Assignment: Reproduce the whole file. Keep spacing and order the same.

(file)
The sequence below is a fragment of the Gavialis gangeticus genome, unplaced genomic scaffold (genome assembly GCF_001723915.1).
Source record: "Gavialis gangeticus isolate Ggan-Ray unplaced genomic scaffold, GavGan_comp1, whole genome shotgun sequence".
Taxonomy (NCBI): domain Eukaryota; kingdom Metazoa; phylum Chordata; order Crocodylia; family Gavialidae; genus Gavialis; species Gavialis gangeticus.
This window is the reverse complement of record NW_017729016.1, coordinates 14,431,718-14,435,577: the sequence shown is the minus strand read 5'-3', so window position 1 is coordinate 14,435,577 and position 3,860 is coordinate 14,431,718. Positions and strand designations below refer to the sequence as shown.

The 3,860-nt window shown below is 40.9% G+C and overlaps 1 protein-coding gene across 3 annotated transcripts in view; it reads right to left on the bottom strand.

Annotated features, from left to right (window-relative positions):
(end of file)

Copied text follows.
The sequence below is a fragment of the Gavialis gangeticus genome, unplaced genomic scaffold (genome assembly GCF_001723915.1).
Source record: "Gavialis gangeticus isolate Ggan-Ray unplaced genomic scaffold, GavGan_comp1, whole genome shotgun sequence".
Taxonomy (NCBI): domain Eukaryota; kingdom Metazoa; phylum Chordata; order Crocodylia; family Gavialidae; genus Gavialis; species Gavialis gangeticus.
This window is the reverse complement of record NW_017729016.1, coordinates 14,431,718-14,435,577: the sequence shown is the minus strand read 5'-3', so window position 1 is coordinate 14,435,577 and position 3,860 is coordinate 14,431,718. Positions and strand designations below refer to the sequence as shown.

The 3,860-nt window shown below is 40.9% G+C and overlaps 1 protein-coding gene across 3 annotated transcripts in view; it reads right to left on the bottom strand.

Annotated features, from left to right (window-relative positions):